Help With WDS

Discussion in 'Networking Issues' started by Matty007, Jun 18, 2008.

  1. Matty007

    Matty007 Addicted to LI Member


    I have a friend who wants to set up wireless in his building with a large coverage area for upstairs, and I know wds will work well for this, but because of where his initial router is, how would you go about chaining the routers?

    For example base router = A second router = B and so on.

    D - C - B

    Can you set it up this way?

  2. Matty007

    Matty007 Addicted to LI Member

    More info

    I thought I would add to my initial post to be a little more descriptive (plus my diagram came out wrong).

    normally when you set up a Wds you would create a network in a star pattern.

    Example A
    B C D

    With C being the location of the first router, well the building that we have has the router in the basement on the right side of the building, so the routers would have to link up to one another instead of all connecting the the first one.

    Now I have set up a wds before with just two routers without much problem, but before we bought the equipment I need to know if chaining the routers is a simple process or is there major draw backs to doing so?

    Also my initial post some how got mirrored A is supposed to connect to b, but I think you get my idea.

    Any help would be great thanks!!
  3. Matty007

    Matty007 Addicted to LI Member

    No one? Is there a better spot to post this?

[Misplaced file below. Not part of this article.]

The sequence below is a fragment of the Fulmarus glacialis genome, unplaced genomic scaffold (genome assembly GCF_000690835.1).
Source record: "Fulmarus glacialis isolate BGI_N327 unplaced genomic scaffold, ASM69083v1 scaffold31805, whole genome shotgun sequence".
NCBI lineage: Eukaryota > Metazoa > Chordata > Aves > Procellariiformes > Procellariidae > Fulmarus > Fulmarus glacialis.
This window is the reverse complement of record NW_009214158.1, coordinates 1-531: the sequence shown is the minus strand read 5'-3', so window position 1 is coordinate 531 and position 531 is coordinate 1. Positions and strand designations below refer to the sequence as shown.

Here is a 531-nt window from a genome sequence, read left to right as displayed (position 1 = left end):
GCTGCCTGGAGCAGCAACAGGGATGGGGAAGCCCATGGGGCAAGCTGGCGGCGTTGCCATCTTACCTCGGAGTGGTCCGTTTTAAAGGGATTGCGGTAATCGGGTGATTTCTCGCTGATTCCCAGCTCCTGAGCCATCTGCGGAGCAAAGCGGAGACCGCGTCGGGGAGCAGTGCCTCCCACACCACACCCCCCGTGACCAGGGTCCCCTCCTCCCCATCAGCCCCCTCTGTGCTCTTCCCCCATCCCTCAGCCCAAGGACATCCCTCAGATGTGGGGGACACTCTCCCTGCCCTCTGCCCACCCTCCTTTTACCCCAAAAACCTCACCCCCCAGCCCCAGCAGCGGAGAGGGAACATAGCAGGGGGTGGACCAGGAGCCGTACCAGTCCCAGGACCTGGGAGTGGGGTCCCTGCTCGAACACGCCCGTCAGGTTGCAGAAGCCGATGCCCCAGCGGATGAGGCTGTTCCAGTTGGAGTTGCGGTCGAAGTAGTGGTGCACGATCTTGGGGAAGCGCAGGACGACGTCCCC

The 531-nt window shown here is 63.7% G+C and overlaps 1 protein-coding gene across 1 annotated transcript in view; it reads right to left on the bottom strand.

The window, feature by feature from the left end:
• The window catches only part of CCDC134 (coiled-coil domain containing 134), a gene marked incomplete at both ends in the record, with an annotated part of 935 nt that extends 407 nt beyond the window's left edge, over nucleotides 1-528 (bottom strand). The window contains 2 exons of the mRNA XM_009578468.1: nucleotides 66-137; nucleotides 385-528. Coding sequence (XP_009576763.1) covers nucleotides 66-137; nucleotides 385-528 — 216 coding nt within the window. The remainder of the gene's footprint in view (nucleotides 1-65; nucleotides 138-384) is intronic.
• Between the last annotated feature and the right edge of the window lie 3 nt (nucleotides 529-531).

4. HennieM

    HennieM Network Guru Member

    Lots of posts on WDS on this site - use search.

    Quick answers:
    Setting up a longish WDS chain is just as easy as setting up 2. Just specify the MAC addresses of the ones that must connect.
    When you go with WDS, or any configuration where a single radio must repeat a signal wirelessly, your speed will go down by this factor:

    Speed after node n = 1/(n+1) of full speed

    Thus, if you have


    the speed between wiredPC and client would be 1/(1+2) = 1/3 of full wireless speed, as WDS+AP2 and WDS+AP3 need to repeat wireless signal.
  5. Matty007

    Matty007 Addicted to LI Member

    Thanks for the reply,

    I think that part of my original question though is is it a good idea to set up something like this, have people had good success with this? or can it become a headache with random problems?

    I'm I was fairly confident that this would work I was just wondering if it's a bad idea or if there was better alternatives.:)


  6. HennieM

    HennieM Network Guru Member

    In order to retain the highest speed, you need to minimize the WDS nodes that has to repeat wireless signal. Thus, with A being the base node (connected to internet, etc.)

    1) A-B-C-D

    with a client (wired or wireless) connected to D, would be slower than

    2) B-A-C-D

    with the same client connected to D.

    You therefore have to evaluate the trade-off in connection strength or speed found vs. the longer WDS chain but with better signal.

    You can even do
    which would give you redundancy in case one of the nodes dies, and your WDS net should find the best route. People have reported that this "find the best route" does not work so well, but you'll have to experiment for yourself I guess. Make sure though, if you try (3), that you have Spanning Tree protocol (SPT) enabled on ALL WDS nodes.

    If you use, for your WDS nodes, WRTs with Tomato, Thibor15c, or dd-wrt firmware, you should not have many troubles.
  7. Matty007

    Matty007 Addicted to LI Member

    Thanks HennieM!
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